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Editorials

Gay marriage amendment waste of state’s efforts

Republican Statehouse leaders weren’t talking this week about their closed meetings to discuss a constitutional amendment to ban same-sex marriage. When they finally do, they should say they won’t support efforts to approve House Joint Resolution 6 and send it to a statewide referendum. The long, contentious and expensive battle it poses is a distraction Indiana can’t afford.

Hoosiers’ economic needs far outweigh the divisive social-issue battles. In light of continuing moderation and a realization – noted even by Pope Francis in reference to the Catholic faith – that such issues must not dominate the discussion, the General Assembly should move on. It does not need to be an endorsement of same-sex marriage; state law already prohibits same-sex marriage. Skipping this fight simply recognizes that preoccupation with that topic and others neglects other pressing needs.

In Indiana’s case, the attention created by a constitutional amendment does nothing to make the state a better place for struggling Hoosiers. Unfortunately, legislative leaders continue to pander to figures such as Eric Miller, whose Advance America survey of where lawmakers stand on the proposed resolution amounts to a simple threat. Miller’s faith-based group has been known to call on clergy to rally church members for or against legislation, often with bad information about bills.

Meanwhile, a poll released by Freedom Indiana, a bipartisan coalition opposed to the resolution, shows 64 percent of Hoosiers believe amending the constitution is not the right way to deal with the marriage issue.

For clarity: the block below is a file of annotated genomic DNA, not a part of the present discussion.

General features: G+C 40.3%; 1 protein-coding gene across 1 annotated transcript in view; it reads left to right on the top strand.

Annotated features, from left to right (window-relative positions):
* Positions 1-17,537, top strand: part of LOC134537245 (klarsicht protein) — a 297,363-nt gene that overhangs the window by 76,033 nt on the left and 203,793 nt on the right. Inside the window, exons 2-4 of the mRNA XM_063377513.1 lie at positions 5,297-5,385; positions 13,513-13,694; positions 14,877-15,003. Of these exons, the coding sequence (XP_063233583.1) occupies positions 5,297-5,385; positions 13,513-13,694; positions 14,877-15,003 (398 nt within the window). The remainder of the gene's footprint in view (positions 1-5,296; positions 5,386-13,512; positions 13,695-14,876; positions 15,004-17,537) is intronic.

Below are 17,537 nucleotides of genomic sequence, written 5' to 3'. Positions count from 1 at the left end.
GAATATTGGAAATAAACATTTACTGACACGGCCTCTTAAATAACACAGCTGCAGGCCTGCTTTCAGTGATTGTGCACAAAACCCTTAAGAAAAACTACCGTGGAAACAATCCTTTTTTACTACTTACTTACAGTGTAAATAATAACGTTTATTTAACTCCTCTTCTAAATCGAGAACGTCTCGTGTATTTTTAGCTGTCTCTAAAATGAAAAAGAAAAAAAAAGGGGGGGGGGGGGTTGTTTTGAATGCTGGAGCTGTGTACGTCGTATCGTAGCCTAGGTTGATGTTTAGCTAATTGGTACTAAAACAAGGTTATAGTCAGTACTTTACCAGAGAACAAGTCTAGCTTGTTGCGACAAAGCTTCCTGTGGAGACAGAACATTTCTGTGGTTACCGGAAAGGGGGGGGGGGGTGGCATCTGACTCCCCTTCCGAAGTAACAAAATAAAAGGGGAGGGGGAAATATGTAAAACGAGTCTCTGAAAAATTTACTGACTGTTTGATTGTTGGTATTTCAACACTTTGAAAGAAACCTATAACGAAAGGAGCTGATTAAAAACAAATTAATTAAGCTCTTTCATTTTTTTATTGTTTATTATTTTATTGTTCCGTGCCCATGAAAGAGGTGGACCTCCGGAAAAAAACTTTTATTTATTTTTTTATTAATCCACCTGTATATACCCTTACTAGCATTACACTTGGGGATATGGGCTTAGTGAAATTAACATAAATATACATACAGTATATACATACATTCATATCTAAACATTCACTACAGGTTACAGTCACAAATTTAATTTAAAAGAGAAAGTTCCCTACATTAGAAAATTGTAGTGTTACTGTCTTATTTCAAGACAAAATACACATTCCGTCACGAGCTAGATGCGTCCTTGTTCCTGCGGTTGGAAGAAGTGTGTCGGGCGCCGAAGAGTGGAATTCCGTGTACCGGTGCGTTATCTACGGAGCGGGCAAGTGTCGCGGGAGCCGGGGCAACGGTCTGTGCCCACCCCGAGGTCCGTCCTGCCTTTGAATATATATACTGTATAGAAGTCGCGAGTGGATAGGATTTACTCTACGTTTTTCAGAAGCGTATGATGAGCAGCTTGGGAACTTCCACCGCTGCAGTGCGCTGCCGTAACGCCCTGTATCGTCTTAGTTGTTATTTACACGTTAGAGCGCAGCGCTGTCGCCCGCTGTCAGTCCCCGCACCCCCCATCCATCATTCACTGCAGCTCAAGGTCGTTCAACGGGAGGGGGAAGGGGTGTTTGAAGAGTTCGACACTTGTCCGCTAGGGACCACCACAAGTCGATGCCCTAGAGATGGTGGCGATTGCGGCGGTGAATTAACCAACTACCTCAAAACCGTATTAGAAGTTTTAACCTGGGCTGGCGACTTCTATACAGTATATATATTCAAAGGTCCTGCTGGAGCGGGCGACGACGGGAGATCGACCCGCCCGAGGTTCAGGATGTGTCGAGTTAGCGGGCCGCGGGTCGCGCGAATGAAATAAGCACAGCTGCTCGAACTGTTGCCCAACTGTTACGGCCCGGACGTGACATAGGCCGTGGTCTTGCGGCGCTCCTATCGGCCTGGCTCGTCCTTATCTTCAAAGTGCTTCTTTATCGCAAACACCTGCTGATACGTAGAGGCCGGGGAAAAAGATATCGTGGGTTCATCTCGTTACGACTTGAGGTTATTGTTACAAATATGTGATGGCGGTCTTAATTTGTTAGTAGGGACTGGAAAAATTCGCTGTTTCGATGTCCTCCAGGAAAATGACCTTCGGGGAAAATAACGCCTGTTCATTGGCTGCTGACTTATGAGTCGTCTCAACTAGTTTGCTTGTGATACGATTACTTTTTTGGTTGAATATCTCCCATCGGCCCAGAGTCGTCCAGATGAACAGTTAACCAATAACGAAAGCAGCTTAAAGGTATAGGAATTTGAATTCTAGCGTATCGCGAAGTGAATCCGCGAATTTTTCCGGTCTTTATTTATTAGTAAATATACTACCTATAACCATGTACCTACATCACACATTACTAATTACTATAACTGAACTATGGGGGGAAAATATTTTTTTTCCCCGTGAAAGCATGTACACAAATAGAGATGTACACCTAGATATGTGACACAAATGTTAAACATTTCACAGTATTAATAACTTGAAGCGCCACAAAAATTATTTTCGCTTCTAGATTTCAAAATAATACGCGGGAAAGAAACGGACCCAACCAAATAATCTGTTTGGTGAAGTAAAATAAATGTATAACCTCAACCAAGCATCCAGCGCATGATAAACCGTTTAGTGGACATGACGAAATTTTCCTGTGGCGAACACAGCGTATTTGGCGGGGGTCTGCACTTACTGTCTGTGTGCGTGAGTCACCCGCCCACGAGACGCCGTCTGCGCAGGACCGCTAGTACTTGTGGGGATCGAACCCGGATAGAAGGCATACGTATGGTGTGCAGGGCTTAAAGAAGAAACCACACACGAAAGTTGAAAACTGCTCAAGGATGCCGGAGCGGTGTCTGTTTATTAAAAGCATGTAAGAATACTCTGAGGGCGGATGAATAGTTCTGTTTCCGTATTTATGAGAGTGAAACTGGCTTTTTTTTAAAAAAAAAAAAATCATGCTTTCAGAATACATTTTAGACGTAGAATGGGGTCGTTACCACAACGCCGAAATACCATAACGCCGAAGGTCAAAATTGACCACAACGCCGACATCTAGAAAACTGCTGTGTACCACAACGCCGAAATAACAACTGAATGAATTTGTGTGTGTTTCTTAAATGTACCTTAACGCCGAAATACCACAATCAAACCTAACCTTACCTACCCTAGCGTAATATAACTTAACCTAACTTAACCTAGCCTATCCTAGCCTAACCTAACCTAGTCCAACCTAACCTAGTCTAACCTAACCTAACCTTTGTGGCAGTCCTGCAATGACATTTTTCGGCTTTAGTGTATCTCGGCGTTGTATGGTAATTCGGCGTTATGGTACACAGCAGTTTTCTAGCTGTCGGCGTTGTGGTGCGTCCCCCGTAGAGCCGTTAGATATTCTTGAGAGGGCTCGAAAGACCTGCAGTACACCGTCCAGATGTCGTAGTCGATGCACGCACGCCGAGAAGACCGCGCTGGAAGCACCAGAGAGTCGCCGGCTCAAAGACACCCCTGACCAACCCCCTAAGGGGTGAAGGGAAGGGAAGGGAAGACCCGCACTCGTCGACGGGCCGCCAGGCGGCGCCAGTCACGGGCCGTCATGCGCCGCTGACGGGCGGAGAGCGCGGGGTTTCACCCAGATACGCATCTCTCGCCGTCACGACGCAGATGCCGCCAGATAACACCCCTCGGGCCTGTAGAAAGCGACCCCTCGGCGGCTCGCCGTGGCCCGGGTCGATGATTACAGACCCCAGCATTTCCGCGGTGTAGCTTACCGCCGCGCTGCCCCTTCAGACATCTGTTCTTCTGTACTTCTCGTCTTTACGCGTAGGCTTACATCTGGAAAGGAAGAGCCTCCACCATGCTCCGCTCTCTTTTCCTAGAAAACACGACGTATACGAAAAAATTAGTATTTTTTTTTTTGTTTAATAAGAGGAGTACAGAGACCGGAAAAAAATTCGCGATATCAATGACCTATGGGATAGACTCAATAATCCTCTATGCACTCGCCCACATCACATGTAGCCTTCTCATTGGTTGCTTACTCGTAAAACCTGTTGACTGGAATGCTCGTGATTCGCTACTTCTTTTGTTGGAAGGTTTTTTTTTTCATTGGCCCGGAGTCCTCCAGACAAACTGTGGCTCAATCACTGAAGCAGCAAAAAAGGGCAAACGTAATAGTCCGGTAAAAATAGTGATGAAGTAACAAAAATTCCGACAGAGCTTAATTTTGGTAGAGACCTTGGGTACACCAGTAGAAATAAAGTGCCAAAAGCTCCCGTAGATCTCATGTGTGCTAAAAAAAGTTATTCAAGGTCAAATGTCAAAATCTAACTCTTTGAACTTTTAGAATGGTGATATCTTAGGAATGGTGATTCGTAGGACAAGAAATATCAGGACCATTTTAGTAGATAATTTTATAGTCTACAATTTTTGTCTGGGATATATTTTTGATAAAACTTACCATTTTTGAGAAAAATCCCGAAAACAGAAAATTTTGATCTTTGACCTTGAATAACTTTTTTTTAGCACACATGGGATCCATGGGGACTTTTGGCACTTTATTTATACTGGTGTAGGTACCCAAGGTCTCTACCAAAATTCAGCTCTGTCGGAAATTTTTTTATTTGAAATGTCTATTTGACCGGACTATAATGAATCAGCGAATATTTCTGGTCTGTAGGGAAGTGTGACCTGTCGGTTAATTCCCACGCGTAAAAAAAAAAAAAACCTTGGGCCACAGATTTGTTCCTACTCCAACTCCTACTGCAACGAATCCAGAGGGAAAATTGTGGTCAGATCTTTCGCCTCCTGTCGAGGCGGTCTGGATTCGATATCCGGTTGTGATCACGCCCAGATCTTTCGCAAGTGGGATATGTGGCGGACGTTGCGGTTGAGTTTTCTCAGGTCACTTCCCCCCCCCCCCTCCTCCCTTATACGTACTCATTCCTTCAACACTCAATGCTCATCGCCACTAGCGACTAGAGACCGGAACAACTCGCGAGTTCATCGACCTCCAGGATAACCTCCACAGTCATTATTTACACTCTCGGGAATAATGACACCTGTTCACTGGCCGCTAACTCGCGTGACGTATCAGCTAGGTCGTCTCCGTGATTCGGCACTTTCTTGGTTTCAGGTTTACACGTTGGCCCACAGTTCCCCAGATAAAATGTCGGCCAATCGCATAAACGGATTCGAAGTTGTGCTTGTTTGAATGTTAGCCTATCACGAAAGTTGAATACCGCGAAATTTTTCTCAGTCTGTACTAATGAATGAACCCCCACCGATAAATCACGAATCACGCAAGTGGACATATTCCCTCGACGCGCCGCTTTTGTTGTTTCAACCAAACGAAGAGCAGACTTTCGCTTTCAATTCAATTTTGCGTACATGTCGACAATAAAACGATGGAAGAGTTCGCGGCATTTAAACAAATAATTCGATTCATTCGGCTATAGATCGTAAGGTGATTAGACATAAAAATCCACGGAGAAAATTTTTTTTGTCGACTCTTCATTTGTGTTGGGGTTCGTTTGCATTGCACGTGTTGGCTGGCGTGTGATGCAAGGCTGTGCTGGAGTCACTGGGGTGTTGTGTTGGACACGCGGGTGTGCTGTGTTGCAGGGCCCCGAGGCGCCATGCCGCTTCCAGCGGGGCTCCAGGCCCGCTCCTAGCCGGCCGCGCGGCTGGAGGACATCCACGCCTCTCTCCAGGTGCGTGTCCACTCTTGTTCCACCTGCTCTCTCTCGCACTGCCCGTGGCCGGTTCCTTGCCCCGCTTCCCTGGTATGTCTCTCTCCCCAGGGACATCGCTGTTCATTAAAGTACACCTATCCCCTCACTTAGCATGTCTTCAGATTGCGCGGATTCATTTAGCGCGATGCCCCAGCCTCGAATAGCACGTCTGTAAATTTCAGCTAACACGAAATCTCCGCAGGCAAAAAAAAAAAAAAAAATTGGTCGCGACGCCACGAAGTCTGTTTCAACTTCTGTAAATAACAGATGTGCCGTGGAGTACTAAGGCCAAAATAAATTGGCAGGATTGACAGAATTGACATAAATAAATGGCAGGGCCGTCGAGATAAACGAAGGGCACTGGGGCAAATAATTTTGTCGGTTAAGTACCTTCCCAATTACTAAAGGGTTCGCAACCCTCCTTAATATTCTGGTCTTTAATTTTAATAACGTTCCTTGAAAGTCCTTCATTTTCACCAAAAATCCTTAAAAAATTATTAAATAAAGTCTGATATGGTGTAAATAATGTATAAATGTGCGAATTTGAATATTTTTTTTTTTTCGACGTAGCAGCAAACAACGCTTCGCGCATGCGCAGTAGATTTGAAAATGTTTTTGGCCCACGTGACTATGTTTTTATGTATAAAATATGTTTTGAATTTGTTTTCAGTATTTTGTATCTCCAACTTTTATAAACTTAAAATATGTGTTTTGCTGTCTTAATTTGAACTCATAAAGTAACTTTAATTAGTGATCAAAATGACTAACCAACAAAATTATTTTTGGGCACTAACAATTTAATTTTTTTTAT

Senate President Pro Tem David Long avoided reporters Tuesday, issuing a news release that indicated no decision had been made in a caucus meeting held the day before the deadline Miller set for responding to his survey.

“Today’s meeting was an informational opportunity to discuss all viewpoints and obtain more information on many issues that we’ll address this session, but no final decisions were ultimately made,” Long said in a news release. “By tradition our caucuses are private and we’ll keep our conversation confidential out of respect to our members, but we had a great discussion and I look forward to a productive session for all Hoosiers.”

But House Speaker Brian Bosma told the Indianapolis Star that the issue “should be in (the) hands of the elected representatives and ultimately, the people,” regardless of poll results.

Bosma’s comment suggests his own caucus is moving ahead with efforts to rewrite the constitution. A statewide referendum, however, ultimately represents lawmakers’ unwillingness to do what is right for the state and avoid a costly and divisive fight.

As its legislative leaders continue to dodge responsibility, Indiana falls further behind the economic and societal progress other states are enjoying – not to mention on the wrong side of history. It’s time to publicly reject the proposed resolution and move forward on issues that truly help all Hoosiers.

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